Juniors and seniors are no strangers to construction at Virginia Tech. So many projects have been announced, initiated and finished over the past few years that it seems like Virginia Tech is making a serious run at an extreme makeover.
Development has been strategic and it aims to improve the school’s impact on education and research on a national level, according to many of the project summaries online. Infrastructure and program improvements past and present lure research grants and opportunities, star faculty and boost the university’s image with companies looking for new hires.
Faculty, staff and locals have big expectations for the new face-lift. Many initiatives set into motion by the university have been well-received and should boost the schools image locally and nationally.
The new Center of the Arts at Virginia Tech is perhaps the main attraction, situated on Main Street and Alumni Mall. The $94 million project is slated to equip Virginia Tech with a strong influence in creative and performing arts education, with a performance hall with seating for 1,300 attendees, various art galleries, and an update for the Center for Creative Technologies in the Arts. The new building is scheduled for completion in September of 2013.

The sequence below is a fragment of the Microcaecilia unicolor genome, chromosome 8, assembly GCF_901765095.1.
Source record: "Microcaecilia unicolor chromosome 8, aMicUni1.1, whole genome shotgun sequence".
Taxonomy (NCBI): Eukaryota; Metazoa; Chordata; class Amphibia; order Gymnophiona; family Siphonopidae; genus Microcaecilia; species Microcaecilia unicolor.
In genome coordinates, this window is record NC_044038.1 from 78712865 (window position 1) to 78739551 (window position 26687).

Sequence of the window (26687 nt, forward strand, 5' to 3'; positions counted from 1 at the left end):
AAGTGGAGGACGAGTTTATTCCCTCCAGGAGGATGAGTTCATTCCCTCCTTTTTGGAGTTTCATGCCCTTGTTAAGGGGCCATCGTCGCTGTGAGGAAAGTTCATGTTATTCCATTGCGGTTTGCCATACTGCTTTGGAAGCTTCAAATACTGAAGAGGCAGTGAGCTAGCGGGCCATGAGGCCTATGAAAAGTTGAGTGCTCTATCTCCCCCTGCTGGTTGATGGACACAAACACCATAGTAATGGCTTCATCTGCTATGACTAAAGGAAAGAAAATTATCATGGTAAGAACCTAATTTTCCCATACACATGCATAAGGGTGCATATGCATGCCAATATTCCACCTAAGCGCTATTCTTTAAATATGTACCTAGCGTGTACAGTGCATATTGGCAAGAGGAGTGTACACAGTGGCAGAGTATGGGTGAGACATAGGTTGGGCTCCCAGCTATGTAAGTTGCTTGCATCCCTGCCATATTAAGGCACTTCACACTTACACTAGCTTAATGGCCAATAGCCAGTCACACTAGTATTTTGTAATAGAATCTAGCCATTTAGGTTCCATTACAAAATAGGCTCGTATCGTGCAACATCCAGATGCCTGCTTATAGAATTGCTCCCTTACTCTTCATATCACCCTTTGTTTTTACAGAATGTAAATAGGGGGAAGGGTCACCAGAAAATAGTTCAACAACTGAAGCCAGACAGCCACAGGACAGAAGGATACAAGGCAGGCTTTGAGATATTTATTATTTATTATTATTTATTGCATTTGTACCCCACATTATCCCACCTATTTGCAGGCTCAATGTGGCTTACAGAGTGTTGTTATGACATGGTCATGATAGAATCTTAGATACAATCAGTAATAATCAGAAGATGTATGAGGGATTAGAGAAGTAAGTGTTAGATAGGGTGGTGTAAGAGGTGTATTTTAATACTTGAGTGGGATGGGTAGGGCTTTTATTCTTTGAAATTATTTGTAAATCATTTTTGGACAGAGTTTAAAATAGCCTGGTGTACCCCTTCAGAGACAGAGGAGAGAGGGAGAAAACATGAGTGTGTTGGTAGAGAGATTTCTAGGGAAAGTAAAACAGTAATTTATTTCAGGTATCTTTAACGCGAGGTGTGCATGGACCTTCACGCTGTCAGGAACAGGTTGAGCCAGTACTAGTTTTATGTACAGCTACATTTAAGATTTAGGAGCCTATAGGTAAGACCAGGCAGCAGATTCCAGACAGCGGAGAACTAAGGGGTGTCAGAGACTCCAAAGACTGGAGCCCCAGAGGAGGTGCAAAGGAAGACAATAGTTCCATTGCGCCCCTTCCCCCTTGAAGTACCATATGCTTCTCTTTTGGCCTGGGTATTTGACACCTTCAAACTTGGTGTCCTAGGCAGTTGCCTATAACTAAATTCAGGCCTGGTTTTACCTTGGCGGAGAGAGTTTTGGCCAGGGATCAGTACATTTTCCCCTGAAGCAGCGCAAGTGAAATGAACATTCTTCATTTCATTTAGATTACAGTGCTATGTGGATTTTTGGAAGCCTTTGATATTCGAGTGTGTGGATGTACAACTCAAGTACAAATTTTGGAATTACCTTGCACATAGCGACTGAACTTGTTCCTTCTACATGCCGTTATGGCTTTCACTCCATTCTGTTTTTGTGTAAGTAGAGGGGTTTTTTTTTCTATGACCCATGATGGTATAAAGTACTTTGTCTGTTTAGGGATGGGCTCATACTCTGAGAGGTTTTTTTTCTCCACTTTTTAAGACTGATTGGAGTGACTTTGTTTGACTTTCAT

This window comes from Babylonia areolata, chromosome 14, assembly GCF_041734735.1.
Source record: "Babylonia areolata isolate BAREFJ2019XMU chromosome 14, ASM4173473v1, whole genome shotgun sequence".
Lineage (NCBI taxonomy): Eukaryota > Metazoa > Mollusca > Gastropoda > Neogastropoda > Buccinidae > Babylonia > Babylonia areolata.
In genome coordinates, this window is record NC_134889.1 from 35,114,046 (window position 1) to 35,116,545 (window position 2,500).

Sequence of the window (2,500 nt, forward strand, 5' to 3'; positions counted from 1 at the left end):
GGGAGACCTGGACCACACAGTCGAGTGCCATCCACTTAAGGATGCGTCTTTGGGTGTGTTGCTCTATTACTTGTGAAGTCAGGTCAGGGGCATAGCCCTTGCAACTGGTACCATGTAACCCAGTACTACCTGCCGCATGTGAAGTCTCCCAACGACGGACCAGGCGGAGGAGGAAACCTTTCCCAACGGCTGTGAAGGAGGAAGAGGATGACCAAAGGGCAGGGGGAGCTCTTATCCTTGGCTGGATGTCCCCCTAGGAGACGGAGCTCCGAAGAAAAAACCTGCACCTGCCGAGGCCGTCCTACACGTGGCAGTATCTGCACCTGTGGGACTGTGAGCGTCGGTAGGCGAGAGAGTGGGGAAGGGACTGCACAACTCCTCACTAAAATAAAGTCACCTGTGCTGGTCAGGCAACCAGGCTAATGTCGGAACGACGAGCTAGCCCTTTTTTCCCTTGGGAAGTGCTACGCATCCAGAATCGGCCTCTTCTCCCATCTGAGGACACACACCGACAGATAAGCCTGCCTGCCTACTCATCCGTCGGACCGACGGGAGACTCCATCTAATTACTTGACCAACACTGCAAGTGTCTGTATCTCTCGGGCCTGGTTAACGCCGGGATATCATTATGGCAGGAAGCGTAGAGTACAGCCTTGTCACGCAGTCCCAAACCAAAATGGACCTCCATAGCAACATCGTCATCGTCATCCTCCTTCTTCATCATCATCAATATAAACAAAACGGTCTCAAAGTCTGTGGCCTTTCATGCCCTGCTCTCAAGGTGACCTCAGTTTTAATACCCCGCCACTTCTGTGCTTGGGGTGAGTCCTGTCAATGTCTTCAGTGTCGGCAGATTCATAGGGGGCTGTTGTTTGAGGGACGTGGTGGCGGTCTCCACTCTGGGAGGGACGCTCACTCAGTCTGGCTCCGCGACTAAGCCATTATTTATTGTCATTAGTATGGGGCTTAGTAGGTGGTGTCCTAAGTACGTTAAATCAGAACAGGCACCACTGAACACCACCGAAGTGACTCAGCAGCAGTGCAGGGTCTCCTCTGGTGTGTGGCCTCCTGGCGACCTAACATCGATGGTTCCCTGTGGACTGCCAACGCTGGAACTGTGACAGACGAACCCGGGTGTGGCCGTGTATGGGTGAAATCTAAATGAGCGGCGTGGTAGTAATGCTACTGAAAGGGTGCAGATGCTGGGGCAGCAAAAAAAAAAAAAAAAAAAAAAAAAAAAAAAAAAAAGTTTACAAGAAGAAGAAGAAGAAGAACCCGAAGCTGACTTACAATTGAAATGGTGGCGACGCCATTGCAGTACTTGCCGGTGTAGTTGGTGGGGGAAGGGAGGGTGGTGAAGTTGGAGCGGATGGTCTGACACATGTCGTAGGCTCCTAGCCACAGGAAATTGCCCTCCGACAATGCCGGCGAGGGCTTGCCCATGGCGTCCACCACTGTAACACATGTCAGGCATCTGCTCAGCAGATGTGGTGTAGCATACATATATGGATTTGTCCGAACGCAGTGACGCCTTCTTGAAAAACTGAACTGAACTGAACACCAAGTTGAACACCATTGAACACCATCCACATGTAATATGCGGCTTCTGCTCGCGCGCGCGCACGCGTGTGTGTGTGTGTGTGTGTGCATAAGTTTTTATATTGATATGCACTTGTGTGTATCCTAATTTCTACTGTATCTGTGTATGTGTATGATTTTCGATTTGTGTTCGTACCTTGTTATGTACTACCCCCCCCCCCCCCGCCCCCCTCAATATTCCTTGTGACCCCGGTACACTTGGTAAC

The school’s aim with the project is to make Virginia Tech a national force in creative arts, developing a strengthened student body with skills in creativity and critical thinking, and attracting higher-profile faculty and larger research and development funding.
Also turning heads is the new Signature Engineering Building, which is planned to become the flagship building for Virginia Tech's engineering department. The $95 million project is intended to expand multiple facets of the university's engineering program, with the project boasting state-of-the-art amenities in one large auditorium, a cafe, eight classrooms, 40 labs and 150 offices - all supporting several disciplines including the aerospace, mechanical, chemical and ocean engineering schools, as well as an expansion of the engineering education program.
The engineering department, already a strong representative of the university’s image, is looking to boost its rapport with national prestige. In 2010, the engineering department ranked fifth nationwide in a poll conducted to see how companies value recent grads looking for entry-level jobs. Virginia Tech as a whole was ranked No. 13. Much of the university’s success stems from the success of the engineering department, which also serves as an economic engine for the region, responsible for numerous jobs and strong money flow.